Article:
There’s no AF joystick as found on some rivals but the touchscreen and four-way control lets you to quickly and easily fine-tune the AF area you want to use.
The 324-zone ESP metering patterns also proved consistent and reliable, with spot and centre-weighted available if required. The Olympus also sports a Highlight and Shadow setting for when you want to bias the exposure for overly light or dark scenes.
Five-axis stabilisation is incorporated into the body and can be used with video as well as stills photography, giving up to four stops of benefit. An integral flash has a range of modes and provides coverage for nearby subjects, with a hotshoe allowing more powerful units to be used.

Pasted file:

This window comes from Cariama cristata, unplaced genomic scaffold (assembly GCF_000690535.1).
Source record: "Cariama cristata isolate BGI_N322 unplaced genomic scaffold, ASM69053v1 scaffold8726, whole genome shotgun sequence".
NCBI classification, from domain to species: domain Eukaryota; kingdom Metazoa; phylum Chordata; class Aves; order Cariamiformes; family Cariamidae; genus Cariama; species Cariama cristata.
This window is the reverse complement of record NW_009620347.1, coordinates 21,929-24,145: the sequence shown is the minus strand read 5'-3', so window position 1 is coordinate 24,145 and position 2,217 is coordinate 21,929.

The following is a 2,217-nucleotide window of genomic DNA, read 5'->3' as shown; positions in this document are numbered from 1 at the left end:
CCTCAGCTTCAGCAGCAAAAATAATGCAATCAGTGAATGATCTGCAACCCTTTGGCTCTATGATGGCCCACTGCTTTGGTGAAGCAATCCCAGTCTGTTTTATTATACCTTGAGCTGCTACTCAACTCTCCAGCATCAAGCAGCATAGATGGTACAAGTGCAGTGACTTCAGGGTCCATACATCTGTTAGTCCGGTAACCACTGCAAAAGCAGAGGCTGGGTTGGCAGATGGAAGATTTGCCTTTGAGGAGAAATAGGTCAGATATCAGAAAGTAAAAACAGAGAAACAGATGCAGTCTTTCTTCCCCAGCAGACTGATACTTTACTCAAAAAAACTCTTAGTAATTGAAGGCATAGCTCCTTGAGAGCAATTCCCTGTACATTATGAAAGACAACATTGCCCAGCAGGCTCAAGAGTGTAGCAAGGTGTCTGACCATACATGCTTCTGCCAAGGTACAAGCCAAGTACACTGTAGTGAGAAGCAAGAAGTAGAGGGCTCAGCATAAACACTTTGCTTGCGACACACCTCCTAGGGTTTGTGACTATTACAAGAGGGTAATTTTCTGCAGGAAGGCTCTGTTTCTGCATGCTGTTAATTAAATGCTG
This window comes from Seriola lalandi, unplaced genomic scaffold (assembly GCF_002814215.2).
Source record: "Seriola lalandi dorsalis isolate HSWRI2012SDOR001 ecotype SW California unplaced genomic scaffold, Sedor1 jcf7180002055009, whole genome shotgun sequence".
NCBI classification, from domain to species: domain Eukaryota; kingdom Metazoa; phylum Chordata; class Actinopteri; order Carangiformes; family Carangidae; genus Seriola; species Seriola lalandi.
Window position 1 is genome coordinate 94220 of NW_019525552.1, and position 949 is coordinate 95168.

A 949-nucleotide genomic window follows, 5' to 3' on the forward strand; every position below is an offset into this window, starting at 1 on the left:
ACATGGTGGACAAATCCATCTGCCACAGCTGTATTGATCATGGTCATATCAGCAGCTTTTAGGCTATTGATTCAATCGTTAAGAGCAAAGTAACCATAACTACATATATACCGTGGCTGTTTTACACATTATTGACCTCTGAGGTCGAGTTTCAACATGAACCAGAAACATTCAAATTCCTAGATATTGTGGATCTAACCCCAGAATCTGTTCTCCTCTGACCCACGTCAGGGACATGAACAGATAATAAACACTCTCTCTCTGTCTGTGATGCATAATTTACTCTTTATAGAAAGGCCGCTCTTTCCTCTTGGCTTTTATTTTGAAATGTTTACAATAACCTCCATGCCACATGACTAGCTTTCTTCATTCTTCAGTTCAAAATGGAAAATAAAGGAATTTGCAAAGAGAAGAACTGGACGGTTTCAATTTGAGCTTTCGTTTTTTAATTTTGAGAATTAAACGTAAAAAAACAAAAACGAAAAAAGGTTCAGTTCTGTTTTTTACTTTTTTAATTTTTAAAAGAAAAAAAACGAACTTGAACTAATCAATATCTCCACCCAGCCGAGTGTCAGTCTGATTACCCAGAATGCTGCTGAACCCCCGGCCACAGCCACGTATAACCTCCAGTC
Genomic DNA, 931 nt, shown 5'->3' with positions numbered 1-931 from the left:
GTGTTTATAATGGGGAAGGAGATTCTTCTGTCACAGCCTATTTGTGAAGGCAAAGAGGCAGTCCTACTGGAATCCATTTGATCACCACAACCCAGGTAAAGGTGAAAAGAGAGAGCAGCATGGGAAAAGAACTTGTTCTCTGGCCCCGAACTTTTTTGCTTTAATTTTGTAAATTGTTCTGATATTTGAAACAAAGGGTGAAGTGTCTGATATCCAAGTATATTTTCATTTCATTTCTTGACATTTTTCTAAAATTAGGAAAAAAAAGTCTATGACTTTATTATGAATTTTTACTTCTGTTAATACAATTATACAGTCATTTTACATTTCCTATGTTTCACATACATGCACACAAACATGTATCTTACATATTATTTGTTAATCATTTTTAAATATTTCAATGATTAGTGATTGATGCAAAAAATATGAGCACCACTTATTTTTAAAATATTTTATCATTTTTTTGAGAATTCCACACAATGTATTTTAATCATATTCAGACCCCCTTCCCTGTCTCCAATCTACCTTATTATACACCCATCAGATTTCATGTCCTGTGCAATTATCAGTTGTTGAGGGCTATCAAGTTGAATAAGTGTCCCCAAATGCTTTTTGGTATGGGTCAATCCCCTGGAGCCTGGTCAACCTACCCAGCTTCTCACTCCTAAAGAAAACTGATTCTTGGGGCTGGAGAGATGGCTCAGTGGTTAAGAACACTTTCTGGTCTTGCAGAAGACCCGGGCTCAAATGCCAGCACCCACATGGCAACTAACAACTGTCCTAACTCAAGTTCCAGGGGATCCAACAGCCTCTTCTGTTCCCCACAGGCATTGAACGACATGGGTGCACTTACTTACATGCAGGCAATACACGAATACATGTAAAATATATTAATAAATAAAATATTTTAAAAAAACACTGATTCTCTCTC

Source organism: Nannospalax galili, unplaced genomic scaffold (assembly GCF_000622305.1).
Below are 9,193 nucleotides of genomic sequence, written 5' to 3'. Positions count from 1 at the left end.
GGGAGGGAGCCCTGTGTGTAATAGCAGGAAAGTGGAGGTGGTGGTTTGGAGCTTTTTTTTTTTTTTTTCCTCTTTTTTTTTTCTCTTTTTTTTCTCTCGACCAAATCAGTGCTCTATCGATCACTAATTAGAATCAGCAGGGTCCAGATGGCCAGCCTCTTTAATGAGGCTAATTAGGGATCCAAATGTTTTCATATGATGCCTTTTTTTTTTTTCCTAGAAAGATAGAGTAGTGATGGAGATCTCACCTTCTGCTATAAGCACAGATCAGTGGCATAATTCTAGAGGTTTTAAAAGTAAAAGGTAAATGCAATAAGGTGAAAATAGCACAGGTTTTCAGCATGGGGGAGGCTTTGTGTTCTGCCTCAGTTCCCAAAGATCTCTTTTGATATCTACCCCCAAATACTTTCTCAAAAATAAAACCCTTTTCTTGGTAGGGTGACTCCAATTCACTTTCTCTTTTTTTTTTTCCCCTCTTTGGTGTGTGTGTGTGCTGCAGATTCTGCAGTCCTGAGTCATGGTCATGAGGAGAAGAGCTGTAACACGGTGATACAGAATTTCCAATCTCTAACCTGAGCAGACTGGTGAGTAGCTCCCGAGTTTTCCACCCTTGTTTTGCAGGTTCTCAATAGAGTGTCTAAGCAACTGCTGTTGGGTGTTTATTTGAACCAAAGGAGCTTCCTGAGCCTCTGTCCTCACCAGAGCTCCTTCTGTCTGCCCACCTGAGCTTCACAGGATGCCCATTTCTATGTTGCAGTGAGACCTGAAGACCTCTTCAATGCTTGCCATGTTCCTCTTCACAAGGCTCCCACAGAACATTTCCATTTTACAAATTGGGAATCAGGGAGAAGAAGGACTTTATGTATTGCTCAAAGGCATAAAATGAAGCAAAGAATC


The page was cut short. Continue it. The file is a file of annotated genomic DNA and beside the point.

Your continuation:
Other features worth noting include Wi-Fi for sharing/transferring images and remote camera control as well as a very fast maximum shooting rate of 8.6 frames-per-second.
Olympus OM-D E-M10 Mark III review: Performance
I enjoyed my time using the Mark III. Its control layout is a little different to cameras from other brands but it’s very quick to get used to and fast in operation.
The range of features is strong considering its price and image quality is excellent. Sharpness is high, colour rendition is accurate and noise is handled well, with usable images at ISO 1600.
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Olympus OM-D E-M10 Mark III review: Verdict
With the OM-D E-M10 Mark III, Olympus has provided beginners with an affordable yet feature-packed camera. Its size means it can be carried around most of the time – especially if you buy it with the retractable standard zoom, while its handling and ease of use will prove appealing as well.
Image quality is excellent, so don’t be put off by its resolution having a lower figure to rivals. This is a very neat mirrorless model that deserves consideration.